The United Nations Children’s Fund (UNICEF) on Tuesday, January 22, 2019 urged government at all levels to pay more attention to children in poor communities in the implementation of Sustainable Development Goals (SDGs) to achieve result.
Mohammed Fall, UNICEF Country Representative, Nigeria, made the call at a two-day Acceleration Conference on SDGs, organised by Kaduna State to strengthen partnership with local and international partners for effective implementation.
According to him, there is a much higher return on investment, with double fold gain, when investment is made on the poorest children, compared to those who are wealthy.
“This is important as out of pocket expenditure among the poor is around 80 per cent,” he said.
Fall also stressed the need to focus attention on outreach activities targeting communities, households, parents, pregnant women and children, prioritising preventive rather than curative services.
He said that UNICEF would support Kaduna State Government to integrate intervention of health, nutrition, education, water and sanitation services to accelerate attainment of SDGs.
“We have recently signed a memorandum of understanding with the state government, integrating our support in routine immunisation to a broader partnership, building on primary healthcare under one roof.
“This is part of our effort to take health services to poor communities in all parts of the state, to ensure that women and children have a chance of survival and a quality life.
“We want to see a situation whereby a pregnant mother, a nursing mother, and children could access all health services in one health facility, be it immunisation, nutrition, antenatal care, sanitation or hygiene,” he said.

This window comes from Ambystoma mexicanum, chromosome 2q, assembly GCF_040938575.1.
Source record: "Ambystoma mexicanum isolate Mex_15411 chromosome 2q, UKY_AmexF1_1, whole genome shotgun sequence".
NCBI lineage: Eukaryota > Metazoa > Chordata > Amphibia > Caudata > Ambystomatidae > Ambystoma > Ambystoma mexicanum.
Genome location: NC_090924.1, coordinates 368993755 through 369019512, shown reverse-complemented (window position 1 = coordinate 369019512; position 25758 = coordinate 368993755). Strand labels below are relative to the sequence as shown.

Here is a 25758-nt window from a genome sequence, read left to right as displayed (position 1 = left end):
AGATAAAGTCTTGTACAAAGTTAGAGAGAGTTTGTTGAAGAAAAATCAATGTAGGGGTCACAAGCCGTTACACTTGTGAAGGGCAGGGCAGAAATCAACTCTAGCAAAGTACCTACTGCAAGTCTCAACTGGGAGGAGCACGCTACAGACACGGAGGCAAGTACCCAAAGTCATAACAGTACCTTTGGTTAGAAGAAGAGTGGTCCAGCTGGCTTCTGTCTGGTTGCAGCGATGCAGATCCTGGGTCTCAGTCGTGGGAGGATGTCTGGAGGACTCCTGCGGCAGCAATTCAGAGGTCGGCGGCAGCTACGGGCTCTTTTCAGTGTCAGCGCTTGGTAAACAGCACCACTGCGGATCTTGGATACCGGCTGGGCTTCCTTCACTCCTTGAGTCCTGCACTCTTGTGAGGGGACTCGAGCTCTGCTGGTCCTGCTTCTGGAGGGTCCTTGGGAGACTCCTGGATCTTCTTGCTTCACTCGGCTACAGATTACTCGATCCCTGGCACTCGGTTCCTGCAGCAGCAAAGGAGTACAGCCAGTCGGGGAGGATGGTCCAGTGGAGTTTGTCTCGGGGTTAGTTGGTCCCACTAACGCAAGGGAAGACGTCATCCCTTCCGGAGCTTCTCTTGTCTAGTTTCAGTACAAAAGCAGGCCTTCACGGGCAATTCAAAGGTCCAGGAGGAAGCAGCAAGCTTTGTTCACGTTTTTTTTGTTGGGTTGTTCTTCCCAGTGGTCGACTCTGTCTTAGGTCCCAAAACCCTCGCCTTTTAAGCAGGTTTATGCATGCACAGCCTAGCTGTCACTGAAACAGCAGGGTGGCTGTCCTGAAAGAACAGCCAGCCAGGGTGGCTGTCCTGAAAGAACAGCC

He commended the state government for making huge investment in the health sector, adding that Kaduna state had paid over N1 billion as counterpart fund to different intervention areas with UNICEF.
He, however, expressed concern over the state’s disturbing malnutrition and sanitation indices, which he said, would impair progress being made in primary healthcare service delivery.
Earlier, Susna De, Interim Deputy Director, Bill and Melinda Gates Foundation, stressed the need to harmonise health intervention, to achieve more result.
De also called on the government to mobilise community leaders and the private sector to invest in the provision of health services, adding that funding must be increased, and budgetary allocation, cash-backed.
She said that the foundation would continue to support the Kaduna state government in ensuring quality of health services at primary healthcare centres.
Dr Eugene Kongnyuy of the United Nations Population Fund stressed the need to build a health system that works and takes health services to the door step of the people.
Kongnyuy expressed concern that about 70 per cent of women in Kaduna state delivered outside health facilities, which, according to him, predisposes pregnant mothers to complications during delivery and untimely deaths.
He also noted the need for a robust accountability framework that would ensure transparency in the health sector for quality service delivery.
The state’s Commissioner for Health and Human Services, Dr Paul Dogo, said that the state government had in the last three and a half years, focus attention on building health system that work.
According to him, no amount of funding will create a positive health outcome without the existence of a strong health system.
“This is why the government partnered with local and international partners to build health system, particularly primary healthcare, to provide quality services.
“Our health outcomes are improving but we need more support to do more towards achieving SDGs by 2030,” he said.
By Philip Yatai